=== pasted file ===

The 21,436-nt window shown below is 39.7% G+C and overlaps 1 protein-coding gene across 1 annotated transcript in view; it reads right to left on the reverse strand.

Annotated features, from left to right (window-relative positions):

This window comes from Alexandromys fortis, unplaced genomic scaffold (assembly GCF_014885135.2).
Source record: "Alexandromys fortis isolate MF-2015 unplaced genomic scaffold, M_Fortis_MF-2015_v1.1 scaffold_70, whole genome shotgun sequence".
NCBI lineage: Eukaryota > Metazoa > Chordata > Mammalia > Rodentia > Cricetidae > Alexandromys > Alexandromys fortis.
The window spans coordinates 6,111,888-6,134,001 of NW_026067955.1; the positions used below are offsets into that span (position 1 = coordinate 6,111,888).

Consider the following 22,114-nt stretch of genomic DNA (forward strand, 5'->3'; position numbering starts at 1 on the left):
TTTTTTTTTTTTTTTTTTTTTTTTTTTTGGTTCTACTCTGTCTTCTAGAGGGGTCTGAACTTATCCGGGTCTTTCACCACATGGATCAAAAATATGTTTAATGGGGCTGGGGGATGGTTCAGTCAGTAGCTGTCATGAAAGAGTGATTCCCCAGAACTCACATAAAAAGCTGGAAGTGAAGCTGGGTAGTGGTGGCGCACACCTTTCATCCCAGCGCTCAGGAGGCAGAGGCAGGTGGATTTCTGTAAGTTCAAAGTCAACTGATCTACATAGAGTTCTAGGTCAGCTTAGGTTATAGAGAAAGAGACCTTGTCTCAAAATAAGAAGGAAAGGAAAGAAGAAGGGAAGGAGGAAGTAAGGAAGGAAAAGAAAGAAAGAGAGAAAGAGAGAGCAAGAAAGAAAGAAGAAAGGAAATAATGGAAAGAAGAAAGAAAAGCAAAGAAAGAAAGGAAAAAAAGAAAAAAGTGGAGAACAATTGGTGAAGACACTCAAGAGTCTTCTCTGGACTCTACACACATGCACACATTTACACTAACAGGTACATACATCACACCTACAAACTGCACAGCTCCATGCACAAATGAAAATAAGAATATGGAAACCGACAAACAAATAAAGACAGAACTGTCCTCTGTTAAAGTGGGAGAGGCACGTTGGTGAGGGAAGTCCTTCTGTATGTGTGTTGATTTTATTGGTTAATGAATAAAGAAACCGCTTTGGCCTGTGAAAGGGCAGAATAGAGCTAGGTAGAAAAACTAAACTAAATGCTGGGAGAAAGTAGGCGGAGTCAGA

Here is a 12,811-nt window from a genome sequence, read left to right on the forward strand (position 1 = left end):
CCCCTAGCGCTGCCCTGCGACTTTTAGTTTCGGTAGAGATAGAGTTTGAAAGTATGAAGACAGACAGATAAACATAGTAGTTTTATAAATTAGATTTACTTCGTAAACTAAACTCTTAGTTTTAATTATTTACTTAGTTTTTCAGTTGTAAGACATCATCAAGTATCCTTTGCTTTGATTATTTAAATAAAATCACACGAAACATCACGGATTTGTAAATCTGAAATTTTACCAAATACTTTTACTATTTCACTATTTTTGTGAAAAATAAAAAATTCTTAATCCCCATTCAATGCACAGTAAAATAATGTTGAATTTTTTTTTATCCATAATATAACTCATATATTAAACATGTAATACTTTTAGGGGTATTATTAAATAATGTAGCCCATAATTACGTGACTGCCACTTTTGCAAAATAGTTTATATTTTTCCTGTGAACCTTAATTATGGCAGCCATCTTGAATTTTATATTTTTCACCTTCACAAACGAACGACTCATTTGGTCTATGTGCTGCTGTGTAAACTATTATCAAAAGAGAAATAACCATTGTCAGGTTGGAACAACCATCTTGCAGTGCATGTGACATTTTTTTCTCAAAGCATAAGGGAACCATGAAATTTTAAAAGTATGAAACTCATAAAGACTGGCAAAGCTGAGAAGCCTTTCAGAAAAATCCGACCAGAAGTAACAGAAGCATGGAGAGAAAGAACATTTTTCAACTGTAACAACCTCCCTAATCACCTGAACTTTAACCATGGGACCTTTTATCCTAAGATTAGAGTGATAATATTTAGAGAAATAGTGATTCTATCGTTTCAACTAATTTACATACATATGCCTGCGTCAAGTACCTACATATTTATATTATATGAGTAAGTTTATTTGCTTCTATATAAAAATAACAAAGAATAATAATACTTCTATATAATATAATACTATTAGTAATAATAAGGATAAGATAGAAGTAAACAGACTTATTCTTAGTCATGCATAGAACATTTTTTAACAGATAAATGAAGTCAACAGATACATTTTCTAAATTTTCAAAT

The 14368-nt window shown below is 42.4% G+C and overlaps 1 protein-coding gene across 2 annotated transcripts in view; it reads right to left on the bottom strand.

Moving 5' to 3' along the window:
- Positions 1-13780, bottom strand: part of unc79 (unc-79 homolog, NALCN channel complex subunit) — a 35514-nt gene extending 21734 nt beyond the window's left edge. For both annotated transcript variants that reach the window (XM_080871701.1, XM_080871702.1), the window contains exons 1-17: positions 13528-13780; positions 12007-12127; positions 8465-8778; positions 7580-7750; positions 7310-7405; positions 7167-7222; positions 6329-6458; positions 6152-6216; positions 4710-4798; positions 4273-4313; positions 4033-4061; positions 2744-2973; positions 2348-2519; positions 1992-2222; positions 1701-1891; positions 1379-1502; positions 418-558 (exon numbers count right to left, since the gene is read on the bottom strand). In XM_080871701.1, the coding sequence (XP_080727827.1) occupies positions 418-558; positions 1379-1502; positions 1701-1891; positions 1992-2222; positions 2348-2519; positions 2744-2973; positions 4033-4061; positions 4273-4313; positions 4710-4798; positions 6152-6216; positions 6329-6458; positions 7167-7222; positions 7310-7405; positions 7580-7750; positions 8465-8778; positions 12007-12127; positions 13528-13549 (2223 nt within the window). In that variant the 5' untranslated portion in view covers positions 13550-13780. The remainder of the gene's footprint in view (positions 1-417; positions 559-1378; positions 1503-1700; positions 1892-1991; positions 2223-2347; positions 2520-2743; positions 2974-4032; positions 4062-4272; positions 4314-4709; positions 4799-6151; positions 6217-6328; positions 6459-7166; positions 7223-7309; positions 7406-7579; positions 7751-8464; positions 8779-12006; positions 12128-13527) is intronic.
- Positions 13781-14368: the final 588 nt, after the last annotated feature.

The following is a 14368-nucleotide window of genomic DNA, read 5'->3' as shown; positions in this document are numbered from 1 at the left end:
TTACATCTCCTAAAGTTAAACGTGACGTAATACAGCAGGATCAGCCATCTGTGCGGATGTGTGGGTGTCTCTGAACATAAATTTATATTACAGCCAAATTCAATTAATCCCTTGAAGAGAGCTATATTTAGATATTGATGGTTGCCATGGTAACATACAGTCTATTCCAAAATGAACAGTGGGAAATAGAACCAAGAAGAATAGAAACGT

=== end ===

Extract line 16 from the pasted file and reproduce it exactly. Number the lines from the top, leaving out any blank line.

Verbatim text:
TTACATCTCCTAAAGTTAAACGTGACGTAATACAGCAGGATCAGCCATCTGTGCGGATGTGTGGGTGTCTCTGAACATAAATTTATATTACAGCCAAATTCAATTAATCCCTTGAAGAGAGCTATATTTAGATATTGATGGTTGCCATGGTAACATACAGTCTATTCCAAAATGAACAGTGGGAAATAGAACCAAGAAGAATAGAAACGT